Sunday, June 17, 2012

Preparatory Meeting for CBD COP11 in Burundi

From 9-14 June, the African regional preparatory meeting for indigenous peoples and local communities for the 11th Conference of the Parties (COP11) to the Convention on Biological Diversity (CBD) took place in Bujumbura, Burundi. The meeting was co-hosted by the CBD Secretariat, the ABS Capacity Development Initiative, the Indigenous Peoples of Africa Coordinating Committee (IPACC), the Indigenous Information Network (IIN), and the Unissons-nous pour la Promotion des Batwa (UNIPROBA). The agenda of the meeting is available here.

The meeting contained specific capacity development sessions on Article 8(j) of the CBD, the Nagoya Protocol on Access and Benefit Sharing (ABS), biocultural community protocols, and intellectual property rights. It also served as an opportunity for the 55 representatives of indigenous peoples and local communities from 21 African countries to strategize ahead of COP11, which will take place in October in Hyderabad, India. Gino Cocchiaro, Lassana Kone and Johanna von Braun (Natural Justice) supported the meeting by holding a session on biocultural community protocols as well as co-facilitating a two-day training session on intellectual property rights and ABS.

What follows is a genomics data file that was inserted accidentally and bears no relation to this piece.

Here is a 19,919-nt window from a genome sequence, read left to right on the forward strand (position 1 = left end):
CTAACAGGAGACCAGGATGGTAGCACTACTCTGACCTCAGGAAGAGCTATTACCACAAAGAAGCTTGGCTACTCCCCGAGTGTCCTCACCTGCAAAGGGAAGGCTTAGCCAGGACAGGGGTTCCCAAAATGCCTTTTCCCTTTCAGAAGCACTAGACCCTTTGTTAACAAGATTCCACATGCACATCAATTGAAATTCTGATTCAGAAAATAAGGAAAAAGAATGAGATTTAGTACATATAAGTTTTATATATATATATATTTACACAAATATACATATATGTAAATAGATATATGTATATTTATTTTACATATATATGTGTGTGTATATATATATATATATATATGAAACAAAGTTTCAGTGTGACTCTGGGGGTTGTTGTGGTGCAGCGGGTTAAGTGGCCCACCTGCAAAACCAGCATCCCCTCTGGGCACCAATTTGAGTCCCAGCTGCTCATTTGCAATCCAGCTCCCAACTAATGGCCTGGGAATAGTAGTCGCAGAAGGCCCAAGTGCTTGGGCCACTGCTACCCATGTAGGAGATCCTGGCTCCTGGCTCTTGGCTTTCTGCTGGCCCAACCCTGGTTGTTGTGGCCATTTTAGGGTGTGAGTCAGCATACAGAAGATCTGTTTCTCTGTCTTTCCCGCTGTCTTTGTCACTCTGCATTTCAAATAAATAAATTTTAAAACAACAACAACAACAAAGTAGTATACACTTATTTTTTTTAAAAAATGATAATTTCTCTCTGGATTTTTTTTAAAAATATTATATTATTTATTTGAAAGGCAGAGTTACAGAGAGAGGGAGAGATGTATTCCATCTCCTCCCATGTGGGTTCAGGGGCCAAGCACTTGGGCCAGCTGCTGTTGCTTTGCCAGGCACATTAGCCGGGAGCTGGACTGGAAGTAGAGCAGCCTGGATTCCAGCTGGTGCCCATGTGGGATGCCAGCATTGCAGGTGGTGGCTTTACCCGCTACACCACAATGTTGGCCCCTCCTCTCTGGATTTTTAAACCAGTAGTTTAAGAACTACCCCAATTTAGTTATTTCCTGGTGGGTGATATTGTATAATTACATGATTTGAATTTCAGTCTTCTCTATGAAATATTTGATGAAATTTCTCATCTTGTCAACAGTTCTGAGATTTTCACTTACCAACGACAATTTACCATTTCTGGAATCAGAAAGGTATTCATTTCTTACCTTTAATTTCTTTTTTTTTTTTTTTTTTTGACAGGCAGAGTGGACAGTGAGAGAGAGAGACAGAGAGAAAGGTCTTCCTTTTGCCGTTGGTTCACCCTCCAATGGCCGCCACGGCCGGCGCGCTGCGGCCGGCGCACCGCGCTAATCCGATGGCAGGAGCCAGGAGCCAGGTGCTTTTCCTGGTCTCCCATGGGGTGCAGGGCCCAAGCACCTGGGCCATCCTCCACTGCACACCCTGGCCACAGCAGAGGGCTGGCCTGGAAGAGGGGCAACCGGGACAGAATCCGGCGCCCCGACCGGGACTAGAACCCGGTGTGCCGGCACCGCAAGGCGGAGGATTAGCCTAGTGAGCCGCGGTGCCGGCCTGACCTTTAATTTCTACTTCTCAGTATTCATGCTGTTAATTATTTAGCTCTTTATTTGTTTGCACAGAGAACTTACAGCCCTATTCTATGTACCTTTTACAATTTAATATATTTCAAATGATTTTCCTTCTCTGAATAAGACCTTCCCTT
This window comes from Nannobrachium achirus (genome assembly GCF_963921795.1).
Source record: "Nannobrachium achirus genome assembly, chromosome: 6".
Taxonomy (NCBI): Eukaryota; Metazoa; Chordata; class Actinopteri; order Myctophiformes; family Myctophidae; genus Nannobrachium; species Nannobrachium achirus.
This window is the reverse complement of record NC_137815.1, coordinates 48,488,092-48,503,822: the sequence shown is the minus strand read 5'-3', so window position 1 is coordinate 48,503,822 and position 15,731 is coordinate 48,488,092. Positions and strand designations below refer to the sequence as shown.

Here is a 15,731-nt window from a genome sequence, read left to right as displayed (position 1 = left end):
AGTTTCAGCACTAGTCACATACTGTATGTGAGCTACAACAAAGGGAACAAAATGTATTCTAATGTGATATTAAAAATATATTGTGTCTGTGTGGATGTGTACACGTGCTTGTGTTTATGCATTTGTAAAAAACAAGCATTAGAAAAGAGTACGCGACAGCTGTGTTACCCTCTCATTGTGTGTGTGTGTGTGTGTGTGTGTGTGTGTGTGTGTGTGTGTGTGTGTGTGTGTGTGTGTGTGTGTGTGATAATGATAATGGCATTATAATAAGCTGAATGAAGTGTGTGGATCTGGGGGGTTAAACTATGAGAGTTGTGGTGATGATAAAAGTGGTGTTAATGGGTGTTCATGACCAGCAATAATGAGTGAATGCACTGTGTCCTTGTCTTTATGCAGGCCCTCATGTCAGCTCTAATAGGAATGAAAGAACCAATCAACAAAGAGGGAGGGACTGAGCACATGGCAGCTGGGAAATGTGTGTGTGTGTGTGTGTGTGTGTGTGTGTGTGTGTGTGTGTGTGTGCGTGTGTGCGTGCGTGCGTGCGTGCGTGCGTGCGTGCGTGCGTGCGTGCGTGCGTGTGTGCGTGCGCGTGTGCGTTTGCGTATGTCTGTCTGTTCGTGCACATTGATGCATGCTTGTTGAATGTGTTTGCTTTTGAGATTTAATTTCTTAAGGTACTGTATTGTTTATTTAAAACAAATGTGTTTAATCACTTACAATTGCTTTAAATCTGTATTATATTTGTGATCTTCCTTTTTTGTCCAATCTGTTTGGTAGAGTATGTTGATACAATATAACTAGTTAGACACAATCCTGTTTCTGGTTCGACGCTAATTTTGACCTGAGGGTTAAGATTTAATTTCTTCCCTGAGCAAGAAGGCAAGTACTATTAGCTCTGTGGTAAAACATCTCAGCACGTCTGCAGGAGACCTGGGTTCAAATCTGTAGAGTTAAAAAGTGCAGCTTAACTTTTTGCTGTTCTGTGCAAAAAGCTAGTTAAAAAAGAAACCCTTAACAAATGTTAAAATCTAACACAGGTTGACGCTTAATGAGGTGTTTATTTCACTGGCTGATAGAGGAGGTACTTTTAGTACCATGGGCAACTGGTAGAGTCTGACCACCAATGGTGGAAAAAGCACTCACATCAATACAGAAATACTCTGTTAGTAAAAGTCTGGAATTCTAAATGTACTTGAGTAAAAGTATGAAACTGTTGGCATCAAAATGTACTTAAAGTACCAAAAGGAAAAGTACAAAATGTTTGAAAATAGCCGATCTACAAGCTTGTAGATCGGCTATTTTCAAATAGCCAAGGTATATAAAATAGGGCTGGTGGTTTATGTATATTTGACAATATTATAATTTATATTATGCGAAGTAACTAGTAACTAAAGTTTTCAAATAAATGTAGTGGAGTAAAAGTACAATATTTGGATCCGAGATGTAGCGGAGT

In the meeting’s closing panel, which included Burundi's Minister of Environment, Water, Public Works and Urban Planning, Lucy Mulenkei (IIN) highlighted the importance of such meetings for indigenous peoples and local communities in Africa to be prepared for intergovernmental meetings. She also appealed directly to the Minister to lobby other African governments to pay more attention to environmental matters, to ratify the Nagoya Protocol, and to support indigenous peoples and local communities.  The Minister, in turn, expressed his government’s commitment to spare no efforts to support indigenous peoples and local communities in their struggles and to promote human rights in general and in particular those of indigenous peoples, including those of Burundi’s large local Batwa community. He ended the workshop with the words: "Long live international cooperation! Long live the CBD! Long live indigenous people! And long live Burundi!"

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